IDEAS home Printed from https://ideas.repec.org/a/wly/jpamgt/v25y2006i2p439-462.html
   My bibliography  Save this article

Does a more centralized urban form raise housing prices?

Author

Listed:
  • Robert W. Wassmer

    (California State University, Sacramento)

  • Michelle C. Baass

    (California Legislative Analyst's Office, Sacramento)

Abstract

This paper examines the relationship between various quantitative measures of urban centralization and urban housing prices through the use of a 2000 data set from the 452 Census designated urbanized areas in the United States. An empirical study of this type is necessary because: (1) the theoretical influence of creating more centralized urban areas-or what many would consider less “sprawl”-on what people pay for housing is indeterminate, (2) now popular “Smart Growth” policies advocate more centralized urban areas, and (3) some have argued that a cost of this centralization is an increase in the price of homes. After controlling for differences across United States urbanized areas in residents' economic status and demographics, number and type of households, climate, household growth, nonresidential land uses, and the structural characteristics of houses, we find that a more centralized area exhibits a lower median home value and percentage of homes in an upper-end price category. Therefore, we offer no evidence to support the contention that a successful effort to further centralize an urban area raises the price of homes in that urban area. © 2006 by the Association for Public Policy Analysis and Management

Suggested Citation

  • Robert W. Wassmer & Michelle C. Baass, 2006. "Does a more centralized urban form raise housing prices?," Journal of Policy Analysis and Management, John Wiley & Sons, Ltd., vol. 25(2), pages 439-462.
  • Handle: RePEc:wly:jpamgt:v:25:y:2006:i:2:p:439-462 DOI: 10.1002/pam.20180
    as

    Download full text from publisher

    File URL: http://hdl.handle.net/10.1002/pam.20180
    File Function: Link to full text; subscription required
    Download Restriction: no

    References listed on IDEAS

    as
    1. Edward L. Glaeser, Jed Kolko, and Albert Saiz, 2001. "Consumer city," Journal of Economic Geography, Oxford University Press, vol. 1(1), pages 27-50, January.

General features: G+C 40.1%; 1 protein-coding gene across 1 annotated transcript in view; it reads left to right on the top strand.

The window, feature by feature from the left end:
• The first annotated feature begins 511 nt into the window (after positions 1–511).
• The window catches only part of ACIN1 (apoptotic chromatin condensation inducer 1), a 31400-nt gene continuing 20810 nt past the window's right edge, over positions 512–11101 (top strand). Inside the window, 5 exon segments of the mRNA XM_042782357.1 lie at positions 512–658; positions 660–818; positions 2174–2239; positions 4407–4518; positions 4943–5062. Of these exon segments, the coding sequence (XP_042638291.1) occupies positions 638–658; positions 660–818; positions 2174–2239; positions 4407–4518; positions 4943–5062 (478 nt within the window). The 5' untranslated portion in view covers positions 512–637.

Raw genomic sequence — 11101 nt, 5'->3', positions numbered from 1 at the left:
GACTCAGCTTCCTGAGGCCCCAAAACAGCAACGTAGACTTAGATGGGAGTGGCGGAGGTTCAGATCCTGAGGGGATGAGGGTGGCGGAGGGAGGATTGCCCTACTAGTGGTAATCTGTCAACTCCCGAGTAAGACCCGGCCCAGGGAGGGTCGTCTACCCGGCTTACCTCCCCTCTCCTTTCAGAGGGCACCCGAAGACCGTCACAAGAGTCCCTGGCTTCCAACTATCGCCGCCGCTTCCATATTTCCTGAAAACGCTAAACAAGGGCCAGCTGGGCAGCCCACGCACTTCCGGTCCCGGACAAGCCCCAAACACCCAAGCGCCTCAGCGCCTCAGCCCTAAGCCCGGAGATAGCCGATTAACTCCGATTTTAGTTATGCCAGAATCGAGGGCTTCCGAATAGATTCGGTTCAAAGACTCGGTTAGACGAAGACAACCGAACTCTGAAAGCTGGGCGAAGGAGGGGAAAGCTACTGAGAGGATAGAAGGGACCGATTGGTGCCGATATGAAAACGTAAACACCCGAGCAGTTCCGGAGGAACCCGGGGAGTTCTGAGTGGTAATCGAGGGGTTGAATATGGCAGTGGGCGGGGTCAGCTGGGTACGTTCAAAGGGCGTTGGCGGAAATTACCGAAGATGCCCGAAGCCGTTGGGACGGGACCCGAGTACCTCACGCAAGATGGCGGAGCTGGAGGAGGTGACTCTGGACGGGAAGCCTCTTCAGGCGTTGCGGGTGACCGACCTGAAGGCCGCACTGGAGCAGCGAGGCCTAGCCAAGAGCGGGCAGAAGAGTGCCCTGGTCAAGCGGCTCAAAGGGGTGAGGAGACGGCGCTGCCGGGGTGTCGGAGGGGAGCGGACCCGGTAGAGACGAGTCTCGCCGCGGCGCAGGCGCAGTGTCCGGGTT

2. J. Phillips & E. Goodstein, 2000. "Growth management and housing prices: the case of Portland, Oregon," Contemporary Economic Policy, Western Economic Association International, vol. 18(3), pages 334-344, July.
    3. Ozanne, Larry & Thibodeau, Thomas, 1983. "Explaining metropolitan housing price differences," Journal of Urban Economics, Elsevier, vol. 13(1), pages 51-66, January.
    4. Stephen Malpezzi, 1994. "Housing Prices, Externalities, and Regulation in U.S. Metropolitan Areas," Wisconsin-Madison CULER working papers 94-08, University of Wisconsin Center for Urban Land Economic Research.
    5. Song, Yan & Knaap, Gerrit-Jan, 2003. "New urbanism and housing values: a disaggregate assessment," Journal of Urban Economics, Elsevier, vol. 54(2), pages 218-238, September.
    Full references (including those not matched with items on IDEAS)

    More about this item

    Statistics

    Access and download statistics

    Corrections

    All material on this site has been provided by the respective publishers and authors. You can help correct errors and omissions. When requesting a correction, please mention this item's handle: RePEc:wly:jpamgt:v:25:y:2006:i:2:p:439-462. See general information about how to correct material in RePEc.

    For technical questions regarding this item, or to correct its authors, title, abstract, bibliographic or download information, contact: (Wiley-Blackwell Digital Licensing) or (Christopher F. Baum). General contact details of provider: http://www3.interscience.wiley.com/journal/34787/home .

    If you have authored this item and are not yet registered with RePEc, we encourage you to do it here. This allows to link your profile to this item. It also allows you to accept potential citations to this item that we are uncertain about.

    If CitEc recognized a reference but did not link an item in RePEc to it, you can help with this form .

    If you know of missing items citing this one, you can help us creating those links by adding the relevant references in the same way as above, for each refering item. If you are a registered author of this item, you may also want to check the "citations" tab in your RePEc Author Service profile, as there may be some citations waiting for confirmation.

    Please note that corrections may take a couple of weeks to filter through the various RePEc services.

    IDEAS is a RePEc service hosted by the Research Division of the Federal Reserve Bank of St. Louis . RePEc uses bibliographic data supplied by the respective publishers.